Tuesday, June 19, 2012

Not bookish but important

Last week Alice posted about Cinderella Ate My Daughter and included a video of Anita Sarkeesian of the Feminist Frequency talking about Legos and Gender. Not sure why exactly but then I decided to watch ALL THE VIDEOS Sarkeesian made, or at least the ones posted on her site. And if you go to her site (or Google her name or follow the links I keep retweeting) you'll see there was some battle going on.

Some background if you don't already know:
Sarkeesian made a series of videos called Tropes vs. Women that are pretty sweet and look at certain tropes liked The Straw Feminist and The Mystical Pregnancy. Since those were pretty awesome, she decided to make a series that focused on Tropes vs. Women in Video Games. Normally she asks for donations to help pay for the research, production and general site upkeep but this time she decided to try Kickstarter to raise money. She was hoping to raise $6,000. And she reached that goal within 24 hours. And then the happy feelings ended. In her Kickstarter video she talks about wanting to look at different stereotypes in video games around female characters. She didn't say what those opinions were, just that sometime, in the future, she would like to voice an opinion about them. And a group of people flipped right the fuck out at this idea.

She has received comments ranging from basic "get back in the kitchen" jokes to death threats, rape threats and all manner of hate. For having the audacity to suggest at some point she would like to talk about women in video games. Her Wikipedia page is still locked because of vandalism. The group keeps flagging her YouTube videos as "terrorism". And Sarkeesian responded in the best possible way.

First of all, I want to reiterate that she was hoping to raise $6,000 and wasn't sure she could get that. The Kickstarter campaign closed today and she raised $158,917. I know she didn't do that so much as her 6,967 backers did but that is still awesome and needs to be pointed out. She's now expanded the scope of her project from 5 videos to 12.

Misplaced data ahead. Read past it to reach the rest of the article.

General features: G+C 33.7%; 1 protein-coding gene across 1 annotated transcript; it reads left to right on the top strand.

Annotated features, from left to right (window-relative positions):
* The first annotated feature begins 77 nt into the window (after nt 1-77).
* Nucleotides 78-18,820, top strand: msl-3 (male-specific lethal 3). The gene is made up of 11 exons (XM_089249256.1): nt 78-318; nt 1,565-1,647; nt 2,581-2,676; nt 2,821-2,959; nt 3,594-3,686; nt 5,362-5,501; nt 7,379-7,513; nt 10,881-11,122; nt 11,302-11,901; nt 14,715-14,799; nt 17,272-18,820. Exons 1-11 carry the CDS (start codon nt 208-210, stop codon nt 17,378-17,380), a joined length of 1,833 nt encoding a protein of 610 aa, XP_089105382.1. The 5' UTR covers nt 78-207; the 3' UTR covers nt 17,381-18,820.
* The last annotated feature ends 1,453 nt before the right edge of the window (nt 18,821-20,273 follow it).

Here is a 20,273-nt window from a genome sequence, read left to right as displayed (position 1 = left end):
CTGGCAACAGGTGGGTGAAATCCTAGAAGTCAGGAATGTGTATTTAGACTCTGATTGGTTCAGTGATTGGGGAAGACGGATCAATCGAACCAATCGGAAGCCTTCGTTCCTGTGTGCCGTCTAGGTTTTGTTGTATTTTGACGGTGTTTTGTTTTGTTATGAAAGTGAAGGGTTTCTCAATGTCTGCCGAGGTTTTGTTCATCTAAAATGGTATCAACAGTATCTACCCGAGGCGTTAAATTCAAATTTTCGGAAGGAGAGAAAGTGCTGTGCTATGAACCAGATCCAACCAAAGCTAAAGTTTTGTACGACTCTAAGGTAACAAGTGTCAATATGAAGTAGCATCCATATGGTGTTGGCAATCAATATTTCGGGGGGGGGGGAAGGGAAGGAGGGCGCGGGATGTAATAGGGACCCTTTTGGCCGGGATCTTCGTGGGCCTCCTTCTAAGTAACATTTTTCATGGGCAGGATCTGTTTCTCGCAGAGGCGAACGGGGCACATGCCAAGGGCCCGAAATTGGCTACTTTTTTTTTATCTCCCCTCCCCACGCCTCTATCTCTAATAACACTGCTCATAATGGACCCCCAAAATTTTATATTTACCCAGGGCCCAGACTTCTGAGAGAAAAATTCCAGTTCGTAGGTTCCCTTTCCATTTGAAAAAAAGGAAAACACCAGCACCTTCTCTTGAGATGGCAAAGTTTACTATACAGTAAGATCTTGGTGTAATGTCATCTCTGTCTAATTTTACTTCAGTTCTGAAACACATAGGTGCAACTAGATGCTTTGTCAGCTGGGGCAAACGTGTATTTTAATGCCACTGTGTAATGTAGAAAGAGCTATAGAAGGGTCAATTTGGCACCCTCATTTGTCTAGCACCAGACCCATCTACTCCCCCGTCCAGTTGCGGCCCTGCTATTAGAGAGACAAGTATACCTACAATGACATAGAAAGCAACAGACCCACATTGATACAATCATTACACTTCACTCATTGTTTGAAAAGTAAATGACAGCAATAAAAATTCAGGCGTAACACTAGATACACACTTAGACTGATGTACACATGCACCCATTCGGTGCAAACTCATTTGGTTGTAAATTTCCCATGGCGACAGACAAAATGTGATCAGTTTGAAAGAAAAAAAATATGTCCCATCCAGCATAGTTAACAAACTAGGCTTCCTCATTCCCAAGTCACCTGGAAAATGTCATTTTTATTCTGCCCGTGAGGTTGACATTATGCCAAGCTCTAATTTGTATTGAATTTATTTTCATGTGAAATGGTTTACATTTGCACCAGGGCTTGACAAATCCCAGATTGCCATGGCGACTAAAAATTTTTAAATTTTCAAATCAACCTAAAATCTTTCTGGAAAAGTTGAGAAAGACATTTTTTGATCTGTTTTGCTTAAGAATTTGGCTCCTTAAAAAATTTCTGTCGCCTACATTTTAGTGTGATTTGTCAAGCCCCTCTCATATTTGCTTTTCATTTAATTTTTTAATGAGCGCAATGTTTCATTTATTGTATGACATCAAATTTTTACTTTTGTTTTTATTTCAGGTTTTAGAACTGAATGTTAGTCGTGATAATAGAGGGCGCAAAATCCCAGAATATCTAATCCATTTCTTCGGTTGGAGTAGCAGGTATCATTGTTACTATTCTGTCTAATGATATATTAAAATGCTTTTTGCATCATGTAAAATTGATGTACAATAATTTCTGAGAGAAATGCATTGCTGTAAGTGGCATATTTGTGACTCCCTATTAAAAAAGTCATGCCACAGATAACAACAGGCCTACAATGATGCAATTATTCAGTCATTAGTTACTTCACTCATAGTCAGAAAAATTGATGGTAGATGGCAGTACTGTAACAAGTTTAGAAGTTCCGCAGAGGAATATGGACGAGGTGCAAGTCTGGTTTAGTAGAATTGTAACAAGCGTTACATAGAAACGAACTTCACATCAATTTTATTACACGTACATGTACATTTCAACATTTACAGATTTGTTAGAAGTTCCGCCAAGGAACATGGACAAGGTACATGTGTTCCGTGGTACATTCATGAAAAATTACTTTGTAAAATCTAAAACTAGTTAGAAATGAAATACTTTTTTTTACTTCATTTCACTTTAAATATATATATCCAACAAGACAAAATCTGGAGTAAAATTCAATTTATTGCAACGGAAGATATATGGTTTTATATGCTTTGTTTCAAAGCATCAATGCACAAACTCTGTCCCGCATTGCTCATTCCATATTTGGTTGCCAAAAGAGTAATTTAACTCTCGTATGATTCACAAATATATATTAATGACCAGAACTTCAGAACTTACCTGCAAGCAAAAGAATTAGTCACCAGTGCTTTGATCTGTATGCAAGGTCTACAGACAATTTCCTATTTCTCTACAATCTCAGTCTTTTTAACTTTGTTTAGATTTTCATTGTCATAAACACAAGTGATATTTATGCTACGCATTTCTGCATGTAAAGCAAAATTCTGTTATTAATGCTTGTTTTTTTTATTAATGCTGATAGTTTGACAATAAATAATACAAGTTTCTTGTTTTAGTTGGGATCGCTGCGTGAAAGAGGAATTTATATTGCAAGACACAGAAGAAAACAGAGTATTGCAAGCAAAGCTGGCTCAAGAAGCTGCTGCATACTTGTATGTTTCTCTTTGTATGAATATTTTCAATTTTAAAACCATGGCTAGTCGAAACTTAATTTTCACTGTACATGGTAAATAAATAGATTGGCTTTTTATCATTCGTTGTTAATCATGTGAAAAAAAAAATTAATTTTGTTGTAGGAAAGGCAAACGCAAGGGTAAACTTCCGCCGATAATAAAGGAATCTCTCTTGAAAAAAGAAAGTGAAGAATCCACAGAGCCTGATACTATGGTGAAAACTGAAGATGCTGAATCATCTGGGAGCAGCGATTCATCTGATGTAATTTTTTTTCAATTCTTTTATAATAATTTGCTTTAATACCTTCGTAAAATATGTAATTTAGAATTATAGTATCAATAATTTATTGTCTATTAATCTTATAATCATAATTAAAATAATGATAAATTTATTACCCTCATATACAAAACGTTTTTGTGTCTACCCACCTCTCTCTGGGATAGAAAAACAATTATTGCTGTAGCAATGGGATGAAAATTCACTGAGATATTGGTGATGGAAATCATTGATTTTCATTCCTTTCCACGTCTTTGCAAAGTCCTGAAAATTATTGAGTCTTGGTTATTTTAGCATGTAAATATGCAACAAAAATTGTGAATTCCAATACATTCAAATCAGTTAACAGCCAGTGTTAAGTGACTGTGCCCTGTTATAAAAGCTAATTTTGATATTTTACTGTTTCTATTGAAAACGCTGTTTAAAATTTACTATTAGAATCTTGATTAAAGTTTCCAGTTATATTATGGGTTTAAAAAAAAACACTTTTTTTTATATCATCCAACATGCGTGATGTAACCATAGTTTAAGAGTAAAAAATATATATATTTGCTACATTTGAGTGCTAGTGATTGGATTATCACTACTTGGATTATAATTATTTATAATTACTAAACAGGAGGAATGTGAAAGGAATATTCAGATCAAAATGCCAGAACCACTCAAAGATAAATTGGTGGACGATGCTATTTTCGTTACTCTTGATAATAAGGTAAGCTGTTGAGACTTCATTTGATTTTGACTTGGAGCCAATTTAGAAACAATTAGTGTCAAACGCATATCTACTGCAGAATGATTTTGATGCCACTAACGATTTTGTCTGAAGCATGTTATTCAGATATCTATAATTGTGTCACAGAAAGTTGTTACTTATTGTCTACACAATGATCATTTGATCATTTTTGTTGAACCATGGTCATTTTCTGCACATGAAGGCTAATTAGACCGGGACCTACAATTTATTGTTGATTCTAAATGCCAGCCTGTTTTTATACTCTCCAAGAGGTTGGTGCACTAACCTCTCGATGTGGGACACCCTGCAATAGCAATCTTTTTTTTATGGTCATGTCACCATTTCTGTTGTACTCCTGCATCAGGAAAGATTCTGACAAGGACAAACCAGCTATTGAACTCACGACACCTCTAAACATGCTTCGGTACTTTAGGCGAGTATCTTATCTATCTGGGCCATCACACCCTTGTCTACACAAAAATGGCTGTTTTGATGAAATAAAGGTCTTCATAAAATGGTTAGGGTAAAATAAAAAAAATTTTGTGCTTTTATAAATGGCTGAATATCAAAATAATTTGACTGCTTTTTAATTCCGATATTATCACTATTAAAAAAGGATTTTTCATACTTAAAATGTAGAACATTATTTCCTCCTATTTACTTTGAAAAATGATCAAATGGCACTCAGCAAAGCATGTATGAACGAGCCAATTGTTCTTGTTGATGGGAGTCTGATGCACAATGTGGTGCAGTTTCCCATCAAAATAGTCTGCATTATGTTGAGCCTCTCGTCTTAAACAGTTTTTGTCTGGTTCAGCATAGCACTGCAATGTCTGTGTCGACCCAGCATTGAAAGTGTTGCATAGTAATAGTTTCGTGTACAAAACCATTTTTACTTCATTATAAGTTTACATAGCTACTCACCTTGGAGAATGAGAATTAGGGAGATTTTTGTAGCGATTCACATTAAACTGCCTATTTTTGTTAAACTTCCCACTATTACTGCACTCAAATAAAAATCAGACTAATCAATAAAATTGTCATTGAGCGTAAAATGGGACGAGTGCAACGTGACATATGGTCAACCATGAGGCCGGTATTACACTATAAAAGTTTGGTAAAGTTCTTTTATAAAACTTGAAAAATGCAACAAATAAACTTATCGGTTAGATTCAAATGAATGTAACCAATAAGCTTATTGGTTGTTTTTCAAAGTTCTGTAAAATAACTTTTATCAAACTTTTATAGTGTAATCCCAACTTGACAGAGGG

But even better than that is Sarkeesian's reaction. First of all, she didn't back down. She didn't let the hate silence her, which was ultimately the group's goal. She didn't (from what I can see anyway) attack the people back. She responded to a couple comments but she didn't attack. What she did do was document the hate. She wrote a few posts about the harassment and they're up on her site. She has screencaps of the YouTube comments and her Wikipedia page. It's easy to dismiss awful comments (especially those on YouTube) as par for the course online, as a number of news sites point out. But it's another thing to actually read those comments. And by sharing those comments, she brings to light how bad it can be.

Not only did she not back down, but the whole incident has been brought to the attention of several publications including Slate, Guardian, Globe and Mail, Wired, and Forbes. A number of blogs have written about her story as well. Because she didn't stay silent. Because she didn't delete the comments and take down the campaign.

So this isn't a post about books. I realize I'm not even adding to the conversation by posting this. But I've been reading pretty much every story about this and A) I wanted to share the story and B) I wanted to say how amazing Sarkeesian is for not backing down. I can't wait to see the videos.

Updated: to include a link to a story my friend Paolo posted in the comments. It's not about this case but another instance of PR people (for shame!) assuming boobs=does not like video games
I Can Be Just As Capable. Let Me Be